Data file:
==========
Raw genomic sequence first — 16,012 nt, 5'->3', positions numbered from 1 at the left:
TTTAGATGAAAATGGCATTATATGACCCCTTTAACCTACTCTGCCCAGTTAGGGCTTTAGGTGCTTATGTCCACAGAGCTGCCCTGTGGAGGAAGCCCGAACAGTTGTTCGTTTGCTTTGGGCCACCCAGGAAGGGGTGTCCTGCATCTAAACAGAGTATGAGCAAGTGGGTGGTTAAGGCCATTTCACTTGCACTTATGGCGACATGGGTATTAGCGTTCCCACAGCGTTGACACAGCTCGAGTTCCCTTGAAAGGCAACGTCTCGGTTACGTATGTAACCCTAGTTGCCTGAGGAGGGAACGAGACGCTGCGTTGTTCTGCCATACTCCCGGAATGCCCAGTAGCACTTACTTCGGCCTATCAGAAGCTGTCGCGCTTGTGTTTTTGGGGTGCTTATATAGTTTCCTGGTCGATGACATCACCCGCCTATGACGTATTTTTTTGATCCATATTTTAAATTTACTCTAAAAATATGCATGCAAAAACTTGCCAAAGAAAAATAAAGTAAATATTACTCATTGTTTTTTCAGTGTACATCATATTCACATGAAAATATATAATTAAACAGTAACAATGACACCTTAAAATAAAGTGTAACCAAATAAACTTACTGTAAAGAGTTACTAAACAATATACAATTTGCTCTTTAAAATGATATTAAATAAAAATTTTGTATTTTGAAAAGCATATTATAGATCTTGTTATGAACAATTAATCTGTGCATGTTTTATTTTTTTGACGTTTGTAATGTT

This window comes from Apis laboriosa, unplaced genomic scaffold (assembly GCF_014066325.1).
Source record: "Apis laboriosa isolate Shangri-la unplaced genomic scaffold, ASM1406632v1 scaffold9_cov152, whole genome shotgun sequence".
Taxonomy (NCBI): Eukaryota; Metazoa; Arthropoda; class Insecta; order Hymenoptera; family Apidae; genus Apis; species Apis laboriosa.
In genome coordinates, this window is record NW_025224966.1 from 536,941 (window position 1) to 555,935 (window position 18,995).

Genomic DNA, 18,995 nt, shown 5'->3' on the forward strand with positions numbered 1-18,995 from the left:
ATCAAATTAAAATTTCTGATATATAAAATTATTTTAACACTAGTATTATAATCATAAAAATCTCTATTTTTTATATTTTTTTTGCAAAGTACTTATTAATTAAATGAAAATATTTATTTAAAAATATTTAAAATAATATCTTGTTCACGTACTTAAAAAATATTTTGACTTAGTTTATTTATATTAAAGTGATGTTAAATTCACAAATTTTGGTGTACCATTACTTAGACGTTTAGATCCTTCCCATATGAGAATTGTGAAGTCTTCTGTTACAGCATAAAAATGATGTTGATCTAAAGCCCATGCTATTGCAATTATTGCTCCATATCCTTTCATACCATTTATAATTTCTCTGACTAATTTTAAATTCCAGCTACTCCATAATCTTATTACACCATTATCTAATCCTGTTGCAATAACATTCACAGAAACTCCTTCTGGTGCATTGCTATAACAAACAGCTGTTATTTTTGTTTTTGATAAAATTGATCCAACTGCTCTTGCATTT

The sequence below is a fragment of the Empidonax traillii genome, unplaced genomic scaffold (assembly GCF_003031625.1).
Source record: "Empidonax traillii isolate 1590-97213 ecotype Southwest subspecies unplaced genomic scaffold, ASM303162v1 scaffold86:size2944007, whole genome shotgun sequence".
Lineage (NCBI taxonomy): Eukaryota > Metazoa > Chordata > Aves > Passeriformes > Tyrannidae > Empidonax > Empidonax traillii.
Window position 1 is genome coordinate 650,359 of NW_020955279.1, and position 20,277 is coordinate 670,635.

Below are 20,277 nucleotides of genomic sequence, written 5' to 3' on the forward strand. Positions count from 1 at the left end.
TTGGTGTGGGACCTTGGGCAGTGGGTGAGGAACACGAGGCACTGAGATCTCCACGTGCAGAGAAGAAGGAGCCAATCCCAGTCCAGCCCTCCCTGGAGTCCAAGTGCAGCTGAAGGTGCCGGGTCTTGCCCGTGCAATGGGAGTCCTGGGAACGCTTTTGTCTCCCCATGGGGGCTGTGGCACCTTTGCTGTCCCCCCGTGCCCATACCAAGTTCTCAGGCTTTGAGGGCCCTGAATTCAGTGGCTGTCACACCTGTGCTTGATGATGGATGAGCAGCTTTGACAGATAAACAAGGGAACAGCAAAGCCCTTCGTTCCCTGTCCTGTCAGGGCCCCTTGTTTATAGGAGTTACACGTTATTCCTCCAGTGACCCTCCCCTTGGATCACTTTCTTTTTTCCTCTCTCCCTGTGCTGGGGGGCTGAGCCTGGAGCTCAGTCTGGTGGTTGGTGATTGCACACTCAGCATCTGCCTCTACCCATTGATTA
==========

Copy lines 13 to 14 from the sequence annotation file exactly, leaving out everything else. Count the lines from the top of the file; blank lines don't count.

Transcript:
Below are 20,277 nucleotides of genomic sequence, written 5' to 3' on the forward strand. Positions count from 1 at the left end.
TTGGTGTGGGACCTTGGGCAGTGGGTGAGGAACACGAGGCACTGAGATCTCCACGTGCAGAGAAGAAGGAGCCAATCCCAGTCCAGCCCTCCCTGGAGTCCAAGTGCAGCTGAAGGTGCCGGGTCTTGCCCGTGCAATGGGAGTCCTGGGAACGCTTTTGTCTCCCCATGGGGGCTGTGGCACCTTTGCTGTCCCCCCGTGCCCATACCAAGTTCTCAGGCTTTGAGGGCCCTGAATTCAGTGGCTGTCACACCTGTGCTTGATGATGGATGAGCAGCTTTGACAGATAAACAAGGGAACAGCAAAGCCCTTCGTTCCCTGTCCTGTCAGGGCCCCTTGTTTATAGGAGTTACACGTTATTCCTCCAGTGACCCTCCCCTTGGATCACTTTCTTTTTTCCTCTCTCCCTGTGCTGGGGGGCTGAGCCTGGAGCTCAGTCTGGTGGTTGGTGATTGCACACTCAGCATCTGCCTCTACCCATTGATTA